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Last edited 21 Jan 2021
Locating ventilation inlets to reduce ingress of external pollutants into buildings: A new methodology IP 9 14
Locating ventilation inlets to reduce ingress of external pollutants into buildings: A new methodology (IP 9/14), was written by Hong Cheng, Vina Kukadia and David Hall. It was published by BRE on 27 June 2014.
Studies have shown that the general population spends 90% or more of their time indoors, and the most susceptible individuals, such as the elderly and those with pre-existing medical conditions, spend almost all their time indoors. This means that the quality of indoor air is of great importance to health, comfort and wellbeing.
Effective ventilation to provide optimum indoor air quality relies on good outdoor air quality. In practice however, outdoor air may be contaminated by pollutants. A new methodology has been developed, using a Pollutant Ingress Index, to identify areas of a building where pollutant ingress is most likely and to determine the relative magnitude of this ingress.
This methodology will assist with:
- Placement of ventilation inlets so that pollution can be minimised.
- Carrying out more effective indoor air quality assessments to ensure successful planning applications.
- Developing strategies to protect building occupants from toxic contaminants releases, whether accidentally (such as from storage tanks and fires) or intentionally (such as from chemical, biological, radiological or explosive incidents).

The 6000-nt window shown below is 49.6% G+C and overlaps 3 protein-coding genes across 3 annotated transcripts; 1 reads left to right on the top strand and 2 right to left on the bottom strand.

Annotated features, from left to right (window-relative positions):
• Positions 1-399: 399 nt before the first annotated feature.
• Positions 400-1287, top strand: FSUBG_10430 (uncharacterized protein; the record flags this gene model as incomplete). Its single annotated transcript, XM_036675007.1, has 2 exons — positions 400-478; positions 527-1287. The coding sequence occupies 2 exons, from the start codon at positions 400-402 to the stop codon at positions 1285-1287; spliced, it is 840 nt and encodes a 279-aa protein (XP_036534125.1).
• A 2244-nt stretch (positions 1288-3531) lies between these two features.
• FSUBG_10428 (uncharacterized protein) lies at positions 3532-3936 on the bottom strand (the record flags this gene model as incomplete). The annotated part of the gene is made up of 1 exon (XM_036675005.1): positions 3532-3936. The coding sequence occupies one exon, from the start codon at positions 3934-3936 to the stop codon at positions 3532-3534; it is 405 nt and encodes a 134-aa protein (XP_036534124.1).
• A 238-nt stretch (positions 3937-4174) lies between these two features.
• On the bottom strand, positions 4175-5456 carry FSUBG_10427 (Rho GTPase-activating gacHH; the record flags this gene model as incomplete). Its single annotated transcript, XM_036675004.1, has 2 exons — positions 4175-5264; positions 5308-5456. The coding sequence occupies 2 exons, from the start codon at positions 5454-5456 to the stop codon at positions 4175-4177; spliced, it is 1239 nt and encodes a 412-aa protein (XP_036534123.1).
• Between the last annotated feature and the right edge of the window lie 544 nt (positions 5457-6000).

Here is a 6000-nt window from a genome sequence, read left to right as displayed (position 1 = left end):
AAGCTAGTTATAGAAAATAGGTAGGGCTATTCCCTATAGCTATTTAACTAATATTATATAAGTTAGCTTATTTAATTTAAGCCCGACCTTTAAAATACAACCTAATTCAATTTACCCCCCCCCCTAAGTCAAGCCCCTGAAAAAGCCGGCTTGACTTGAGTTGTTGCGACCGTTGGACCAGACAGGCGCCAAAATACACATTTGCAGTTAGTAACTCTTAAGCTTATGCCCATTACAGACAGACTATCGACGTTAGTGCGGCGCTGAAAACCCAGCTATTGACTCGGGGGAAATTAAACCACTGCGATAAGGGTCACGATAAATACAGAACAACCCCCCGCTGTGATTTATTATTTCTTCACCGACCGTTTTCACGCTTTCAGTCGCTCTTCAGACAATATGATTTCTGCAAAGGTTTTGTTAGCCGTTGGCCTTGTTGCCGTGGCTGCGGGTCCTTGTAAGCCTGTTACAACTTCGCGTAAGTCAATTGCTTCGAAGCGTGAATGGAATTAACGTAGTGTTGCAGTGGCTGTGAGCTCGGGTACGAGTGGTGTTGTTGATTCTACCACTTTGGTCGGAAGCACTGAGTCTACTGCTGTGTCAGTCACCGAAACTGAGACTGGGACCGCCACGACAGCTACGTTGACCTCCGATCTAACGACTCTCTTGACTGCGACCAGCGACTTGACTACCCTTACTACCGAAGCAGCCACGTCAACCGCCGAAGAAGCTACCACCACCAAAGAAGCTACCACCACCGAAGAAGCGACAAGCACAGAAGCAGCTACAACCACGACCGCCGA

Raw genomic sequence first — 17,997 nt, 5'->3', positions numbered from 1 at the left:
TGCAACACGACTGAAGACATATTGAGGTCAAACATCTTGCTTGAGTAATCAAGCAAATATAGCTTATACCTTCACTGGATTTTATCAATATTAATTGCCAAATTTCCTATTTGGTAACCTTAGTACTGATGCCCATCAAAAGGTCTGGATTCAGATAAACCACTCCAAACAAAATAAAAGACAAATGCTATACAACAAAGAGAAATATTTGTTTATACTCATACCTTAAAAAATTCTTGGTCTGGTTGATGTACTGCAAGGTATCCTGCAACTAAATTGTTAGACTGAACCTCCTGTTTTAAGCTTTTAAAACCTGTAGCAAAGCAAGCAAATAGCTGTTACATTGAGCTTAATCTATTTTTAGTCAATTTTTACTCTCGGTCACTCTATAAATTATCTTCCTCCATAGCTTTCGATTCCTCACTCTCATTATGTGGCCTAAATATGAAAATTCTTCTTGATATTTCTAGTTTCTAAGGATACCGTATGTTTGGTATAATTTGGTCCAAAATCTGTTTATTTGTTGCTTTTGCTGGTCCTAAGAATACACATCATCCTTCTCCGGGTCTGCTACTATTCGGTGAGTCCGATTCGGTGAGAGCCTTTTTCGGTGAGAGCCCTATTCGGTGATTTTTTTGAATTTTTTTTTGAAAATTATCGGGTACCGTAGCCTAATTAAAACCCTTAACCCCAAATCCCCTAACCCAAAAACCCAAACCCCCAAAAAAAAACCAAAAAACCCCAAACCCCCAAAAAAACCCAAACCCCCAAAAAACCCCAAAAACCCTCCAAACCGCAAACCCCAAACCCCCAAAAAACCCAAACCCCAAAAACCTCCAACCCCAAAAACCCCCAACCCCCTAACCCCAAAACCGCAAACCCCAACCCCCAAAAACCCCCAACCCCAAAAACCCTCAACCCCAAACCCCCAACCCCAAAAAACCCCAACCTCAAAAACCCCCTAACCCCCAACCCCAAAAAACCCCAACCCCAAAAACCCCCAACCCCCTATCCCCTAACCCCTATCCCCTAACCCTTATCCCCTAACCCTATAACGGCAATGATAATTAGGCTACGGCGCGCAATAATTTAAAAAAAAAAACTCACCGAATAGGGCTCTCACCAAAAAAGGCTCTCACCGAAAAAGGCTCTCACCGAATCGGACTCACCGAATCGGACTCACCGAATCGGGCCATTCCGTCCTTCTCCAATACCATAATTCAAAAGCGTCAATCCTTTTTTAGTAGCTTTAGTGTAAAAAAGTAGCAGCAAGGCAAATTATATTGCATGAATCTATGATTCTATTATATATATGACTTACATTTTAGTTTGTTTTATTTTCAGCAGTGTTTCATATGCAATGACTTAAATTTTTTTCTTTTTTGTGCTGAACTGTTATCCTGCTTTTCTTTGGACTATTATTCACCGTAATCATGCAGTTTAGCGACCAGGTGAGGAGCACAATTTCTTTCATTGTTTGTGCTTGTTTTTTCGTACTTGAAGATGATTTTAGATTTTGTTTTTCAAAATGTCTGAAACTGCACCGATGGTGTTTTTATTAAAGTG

The methodology is intended for use by professionals such; as architects, developers, planners and building services engineers, as well as regulatory authorities such as; environmental health, building control, planning officers and public health departments.
The contents of the 16-page Information Paper are:
- Earlier BRE studies.
- Impact of outdoor pollutants on indoor environments.
- Methodology for determining the Pollutant Ingress Index.
- Wind tunnel studies.
- Application of the new methodology.
- Practical application of the Pollutant Ingress Index.
 Find out more
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- BREEAM Indoor air quality plan.
- BREEAM Indoor air quality Ventilation.
- BREEAM Indoor pollutants VOCs.
- Building Research Establishment.
- Cross ventilation.
- Displacement ventilation.
- Domestic ventilation systems performance.
- Indoor air quality,
- Indoor air velocity.
- Mechanical ventilation.
- Natural ventilation.
- Sick building syndrome.
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- Whole building ventilation.
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